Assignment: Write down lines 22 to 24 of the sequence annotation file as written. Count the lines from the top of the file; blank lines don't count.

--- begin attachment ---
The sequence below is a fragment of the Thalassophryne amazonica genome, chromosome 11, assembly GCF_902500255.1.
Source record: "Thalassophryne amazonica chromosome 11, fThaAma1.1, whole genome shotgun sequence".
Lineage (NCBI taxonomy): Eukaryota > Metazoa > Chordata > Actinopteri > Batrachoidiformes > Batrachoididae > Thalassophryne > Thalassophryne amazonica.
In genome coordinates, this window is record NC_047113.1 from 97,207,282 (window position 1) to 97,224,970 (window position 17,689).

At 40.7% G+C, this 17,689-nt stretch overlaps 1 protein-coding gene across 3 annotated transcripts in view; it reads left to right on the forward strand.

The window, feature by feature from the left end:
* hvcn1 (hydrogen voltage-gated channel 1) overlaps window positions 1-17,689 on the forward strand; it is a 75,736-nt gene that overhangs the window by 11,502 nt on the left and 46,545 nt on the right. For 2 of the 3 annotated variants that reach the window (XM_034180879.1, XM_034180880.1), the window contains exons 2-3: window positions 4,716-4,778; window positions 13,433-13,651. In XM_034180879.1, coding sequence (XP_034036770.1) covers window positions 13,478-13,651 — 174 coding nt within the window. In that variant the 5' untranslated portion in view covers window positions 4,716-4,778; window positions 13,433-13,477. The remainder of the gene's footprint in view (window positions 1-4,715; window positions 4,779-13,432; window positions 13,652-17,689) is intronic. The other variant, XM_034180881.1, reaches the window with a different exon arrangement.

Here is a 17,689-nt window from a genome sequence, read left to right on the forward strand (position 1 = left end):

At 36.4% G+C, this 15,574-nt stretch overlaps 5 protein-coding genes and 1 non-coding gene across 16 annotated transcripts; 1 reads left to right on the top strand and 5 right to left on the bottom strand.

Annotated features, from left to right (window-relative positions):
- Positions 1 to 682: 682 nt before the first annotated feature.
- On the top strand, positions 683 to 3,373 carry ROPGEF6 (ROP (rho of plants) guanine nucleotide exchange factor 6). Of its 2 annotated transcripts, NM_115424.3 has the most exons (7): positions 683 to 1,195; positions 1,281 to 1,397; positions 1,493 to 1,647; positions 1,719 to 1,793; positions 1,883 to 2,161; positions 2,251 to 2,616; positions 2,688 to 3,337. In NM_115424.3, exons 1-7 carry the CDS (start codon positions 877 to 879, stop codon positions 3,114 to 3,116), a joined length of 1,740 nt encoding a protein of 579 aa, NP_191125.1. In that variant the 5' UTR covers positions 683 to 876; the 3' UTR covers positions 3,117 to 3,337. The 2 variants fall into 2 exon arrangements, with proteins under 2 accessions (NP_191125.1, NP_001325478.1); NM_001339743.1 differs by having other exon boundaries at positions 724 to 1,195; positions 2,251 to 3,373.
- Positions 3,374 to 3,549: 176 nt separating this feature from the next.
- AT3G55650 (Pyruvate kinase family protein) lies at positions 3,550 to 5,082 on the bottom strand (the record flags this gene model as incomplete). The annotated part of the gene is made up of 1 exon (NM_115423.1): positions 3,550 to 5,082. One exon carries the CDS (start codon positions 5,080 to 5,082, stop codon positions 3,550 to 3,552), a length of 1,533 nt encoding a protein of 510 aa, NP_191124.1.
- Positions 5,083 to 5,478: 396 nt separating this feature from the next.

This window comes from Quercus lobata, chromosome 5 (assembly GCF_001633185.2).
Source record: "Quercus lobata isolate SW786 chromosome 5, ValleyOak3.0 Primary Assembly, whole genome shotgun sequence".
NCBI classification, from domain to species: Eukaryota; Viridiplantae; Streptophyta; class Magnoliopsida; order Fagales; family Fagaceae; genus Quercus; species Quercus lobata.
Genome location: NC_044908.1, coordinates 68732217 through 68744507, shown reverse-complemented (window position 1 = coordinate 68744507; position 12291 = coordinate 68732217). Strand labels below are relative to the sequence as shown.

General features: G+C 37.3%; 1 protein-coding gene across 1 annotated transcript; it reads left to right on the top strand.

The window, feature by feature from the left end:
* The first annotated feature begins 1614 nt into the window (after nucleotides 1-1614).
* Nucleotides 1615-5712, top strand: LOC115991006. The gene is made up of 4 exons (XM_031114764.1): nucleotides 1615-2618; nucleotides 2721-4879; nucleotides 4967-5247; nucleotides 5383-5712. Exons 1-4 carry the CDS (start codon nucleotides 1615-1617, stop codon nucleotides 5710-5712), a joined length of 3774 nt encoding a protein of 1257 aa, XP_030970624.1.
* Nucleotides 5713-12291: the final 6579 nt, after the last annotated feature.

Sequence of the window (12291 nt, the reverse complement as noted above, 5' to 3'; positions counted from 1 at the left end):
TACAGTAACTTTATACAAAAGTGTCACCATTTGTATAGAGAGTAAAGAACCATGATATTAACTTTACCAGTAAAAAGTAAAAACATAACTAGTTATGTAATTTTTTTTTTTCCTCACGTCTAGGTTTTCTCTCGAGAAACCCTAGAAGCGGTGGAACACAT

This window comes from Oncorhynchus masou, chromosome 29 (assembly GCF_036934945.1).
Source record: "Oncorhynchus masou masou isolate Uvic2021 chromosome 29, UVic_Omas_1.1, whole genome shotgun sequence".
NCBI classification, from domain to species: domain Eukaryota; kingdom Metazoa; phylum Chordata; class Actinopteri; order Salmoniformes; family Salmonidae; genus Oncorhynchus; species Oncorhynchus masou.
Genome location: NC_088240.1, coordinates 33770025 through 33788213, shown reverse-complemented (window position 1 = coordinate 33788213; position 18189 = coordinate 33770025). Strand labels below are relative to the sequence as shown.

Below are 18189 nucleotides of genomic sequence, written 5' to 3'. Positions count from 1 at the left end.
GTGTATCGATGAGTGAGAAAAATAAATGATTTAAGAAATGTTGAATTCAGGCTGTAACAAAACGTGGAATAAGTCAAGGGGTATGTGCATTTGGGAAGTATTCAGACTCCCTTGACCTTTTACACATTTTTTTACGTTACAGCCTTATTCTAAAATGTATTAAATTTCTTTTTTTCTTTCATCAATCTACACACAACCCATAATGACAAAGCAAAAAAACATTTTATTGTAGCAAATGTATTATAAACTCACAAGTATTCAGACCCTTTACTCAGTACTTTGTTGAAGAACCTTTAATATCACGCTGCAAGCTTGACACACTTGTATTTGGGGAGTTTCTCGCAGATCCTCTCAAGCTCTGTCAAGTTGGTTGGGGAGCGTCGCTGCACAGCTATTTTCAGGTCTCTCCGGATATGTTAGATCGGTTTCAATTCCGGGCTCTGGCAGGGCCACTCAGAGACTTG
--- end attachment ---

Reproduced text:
* The first annotated feature begins 1614 nt into the window (after nucleotides 1-1614).
* Nucleotides 1615-5712, top strand: LOC115991006. The gene is made up of 4 exons (XM_031114764.1): nucleotides 1615-2618; nucleotides 2721-4879; nucleotides 4967-5247; nucleotides 5383-5712. Exons 1-4 carry the CDS (start codon nucleotides 1615-1617, stop codon nucleotides 5710-5712), a joined length of 3774 nt encoding a protein of 1257 aa, XP_030970624.1.
* Nucleotides 5713-12291: the final 6579 nt, after the last annotated feature.